Tallahassee, FL—Tart or sweet, green or red, apples are enjoyed by millions across the globe. Now, a USDA-funded study has highlighted the heart health benefits of consuming apples. The findings were presented at Experimental Biology 2011.

Bahram H. Arjmandi, Ph.D., R.D., at The Florida State University says apples offer key benefits beyond that of fiber content. And, Arjmandi and his team were the first to investigate the cardioprotective effects that everyday consumption of apples may offer postmenopausal women.

During the assessment, 160 women ages 45–65 were randomly assigned to one of two groups. One group received dried prunes daily for a year, while the other group ate dried apples for the same amount of time. Blood samples were taken at three, six and 12 months. Arjmandi says that there were noticeable changes in those who ate apples after just six months in that participants experienced a 23% reduction in LDL cholesterol. Consuming apples also promoted lower lipid hydroperoxide and C-reactive protein levels in partakers.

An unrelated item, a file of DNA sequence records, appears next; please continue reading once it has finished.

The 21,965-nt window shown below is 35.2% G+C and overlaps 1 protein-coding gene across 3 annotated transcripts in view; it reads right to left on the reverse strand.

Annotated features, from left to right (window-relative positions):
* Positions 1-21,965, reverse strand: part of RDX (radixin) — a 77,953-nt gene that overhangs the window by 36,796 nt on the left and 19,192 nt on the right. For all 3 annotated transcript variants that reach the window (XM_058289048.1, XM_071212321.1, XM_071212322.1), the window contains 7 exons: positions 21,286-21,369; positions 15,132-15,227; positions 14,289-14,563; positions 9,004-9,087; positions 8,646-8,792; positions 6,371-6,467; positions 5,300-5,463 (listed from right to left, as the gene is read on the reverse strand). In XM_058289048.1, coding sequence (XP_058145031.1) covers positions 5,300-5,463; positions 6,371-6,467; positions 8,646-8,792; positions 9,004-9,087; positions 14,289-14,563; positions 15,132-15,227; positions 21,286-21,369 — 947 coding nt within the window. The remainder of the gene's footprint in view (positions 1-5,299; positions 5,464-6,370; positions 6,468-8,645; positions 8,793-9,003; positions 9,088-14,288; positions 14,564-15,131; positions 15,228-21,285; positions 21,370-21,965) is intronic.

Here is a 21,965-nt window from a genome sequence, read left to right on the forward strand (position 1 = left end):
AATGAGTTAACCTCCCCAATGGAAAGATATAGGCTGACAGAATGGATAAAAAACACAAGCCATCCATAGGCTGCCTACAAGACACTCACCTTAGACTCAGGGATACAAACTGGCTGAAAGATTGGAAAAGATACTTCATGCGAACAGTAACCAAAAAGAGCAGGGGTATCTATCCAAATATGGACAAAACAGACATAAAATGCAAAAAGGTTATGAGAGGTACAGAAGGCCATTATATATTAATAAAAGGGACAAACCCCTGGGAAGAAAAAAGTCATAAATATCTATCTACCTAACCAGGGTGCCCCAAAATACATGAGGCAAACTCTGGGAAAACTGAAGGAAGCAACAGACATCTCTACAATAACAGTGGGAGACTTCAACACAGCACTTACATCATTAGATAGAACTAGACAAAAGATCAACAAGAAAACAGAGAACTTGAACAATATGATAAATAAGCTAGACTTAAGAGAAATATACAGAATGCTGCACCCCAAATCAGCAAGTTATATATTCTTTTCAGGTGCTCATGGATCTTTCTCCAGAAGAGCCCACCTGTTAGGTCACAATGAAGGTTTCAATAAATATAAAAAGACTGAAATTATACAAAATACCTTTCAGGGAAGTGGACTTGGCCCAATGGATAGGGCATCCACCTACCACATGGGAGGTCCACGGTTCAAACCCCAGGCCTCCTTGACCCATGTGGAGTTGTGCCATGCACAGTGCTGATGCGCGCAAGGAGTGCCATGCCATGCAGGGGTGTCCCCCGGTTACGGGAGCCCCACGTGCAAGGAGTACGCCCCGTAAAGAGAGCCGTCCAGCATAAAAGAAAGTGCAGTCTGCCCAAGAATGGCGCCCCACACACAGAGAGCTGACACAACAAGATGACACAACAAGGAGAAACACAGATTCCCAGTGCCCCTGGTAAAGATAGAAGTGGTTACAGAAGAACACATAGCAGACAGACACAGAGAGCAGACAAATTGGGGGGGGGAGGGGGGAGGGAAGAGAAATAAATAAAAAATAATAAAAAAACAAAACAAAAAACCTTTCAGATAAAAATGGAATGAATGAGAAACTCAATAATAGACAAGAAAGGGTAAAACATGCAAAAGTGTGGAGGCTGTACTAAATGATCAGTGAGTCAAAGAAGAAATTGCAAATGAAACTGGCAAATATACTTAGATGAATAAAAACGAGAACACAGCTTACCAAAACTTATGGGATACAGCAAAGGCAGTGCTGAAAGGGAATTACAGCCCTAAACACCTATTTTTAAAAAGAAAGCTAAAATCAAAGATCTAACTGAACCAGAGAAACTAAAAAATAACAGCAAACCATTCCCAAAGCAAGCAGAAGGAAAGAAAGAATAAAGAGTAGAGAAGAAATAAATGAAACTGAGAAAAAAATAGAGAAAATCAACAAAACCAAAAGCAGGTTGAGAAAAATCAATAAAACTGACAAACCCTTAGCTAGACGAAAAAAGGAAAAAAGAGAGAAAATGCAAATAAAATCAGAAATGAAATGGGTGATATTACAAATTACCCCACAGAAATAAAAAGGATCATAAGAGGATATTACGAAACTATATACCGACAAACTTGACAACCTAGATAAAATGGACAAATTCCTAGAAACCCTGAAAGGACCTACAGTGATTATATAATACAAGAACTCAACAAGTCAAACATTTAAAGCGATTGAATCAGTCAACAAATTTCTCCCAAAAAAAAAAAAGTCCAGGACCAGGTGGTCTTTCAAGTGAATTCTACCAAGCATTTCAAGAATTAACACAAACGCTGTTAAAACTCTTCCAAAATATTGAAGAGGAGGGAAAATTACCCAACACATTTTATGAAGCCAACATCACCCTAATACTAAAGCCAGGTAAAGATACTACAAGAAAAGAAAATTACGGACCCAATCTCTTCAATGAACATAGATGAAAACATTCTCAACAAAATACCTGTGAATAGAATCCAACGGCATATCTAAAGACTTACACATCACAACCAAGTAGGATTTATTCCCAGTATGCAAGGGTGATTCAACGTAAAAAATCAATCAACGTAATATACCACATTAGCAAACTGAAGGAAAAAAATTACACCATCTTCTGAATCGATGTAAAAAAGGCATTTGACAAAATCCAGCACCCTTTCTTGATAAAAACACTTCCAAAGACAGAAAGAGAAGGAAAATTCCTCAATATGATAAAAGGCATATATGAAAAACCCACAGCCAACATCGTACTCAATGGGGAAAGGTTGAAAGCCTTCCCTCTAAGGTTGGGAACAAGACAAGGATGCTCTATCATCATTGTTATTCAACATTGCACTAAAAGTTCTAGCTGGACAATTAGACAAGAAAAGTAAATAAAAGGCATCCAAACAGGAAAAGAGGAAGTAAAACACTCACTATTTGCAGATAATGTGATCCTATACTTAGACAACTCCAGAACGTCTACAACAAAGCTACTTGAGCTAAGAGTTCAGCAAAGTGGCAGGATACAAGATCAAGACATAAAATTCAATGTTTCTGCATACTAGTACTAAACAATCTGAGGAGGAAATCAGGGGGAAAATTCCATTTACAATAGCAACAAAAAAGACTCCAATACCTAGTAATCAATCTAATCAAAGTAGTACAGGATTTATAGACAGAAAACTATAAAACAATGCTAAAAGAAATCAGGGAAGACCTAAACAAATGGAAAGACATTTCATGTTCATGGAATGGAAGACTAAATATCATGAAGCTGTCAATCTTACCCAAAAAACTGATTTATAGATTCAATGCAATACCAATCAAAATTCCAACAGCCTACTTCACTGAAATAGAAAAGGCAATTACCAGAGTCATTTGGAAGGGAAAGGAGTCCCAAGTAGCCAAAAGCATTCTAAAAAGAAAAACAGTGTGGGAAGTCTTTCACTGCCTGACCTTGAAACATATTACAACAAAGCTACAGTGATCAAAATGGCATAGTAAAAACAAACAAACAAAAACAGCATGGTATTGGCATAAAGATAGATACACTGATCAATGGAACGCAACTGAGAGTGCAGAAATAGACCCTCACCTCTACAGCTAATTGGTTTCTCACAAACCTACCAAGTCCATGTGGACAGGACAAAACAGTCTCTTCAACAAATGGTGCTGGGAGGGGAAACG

Says Arjmandi, “I never expected apple consumption to reduce bad cholesterol to this extent while increasing HDL cholesterol or good cholesterol by about 4%.”

Interestingly, the extra 240 calories consumed from the dried apples did not cause a spike in weight; in fact, participants lost weight (3.3 lbs on average). One plausible explanation for apple-consumption related weight loss may be due to the pectin in apples. Previous animal studies have suggested that polyphenols along with apple pectin can improve lipid metabolism and decrease the amounts of pro-inflammatory molecules.

Published in WholeFoods Magazine, July 2011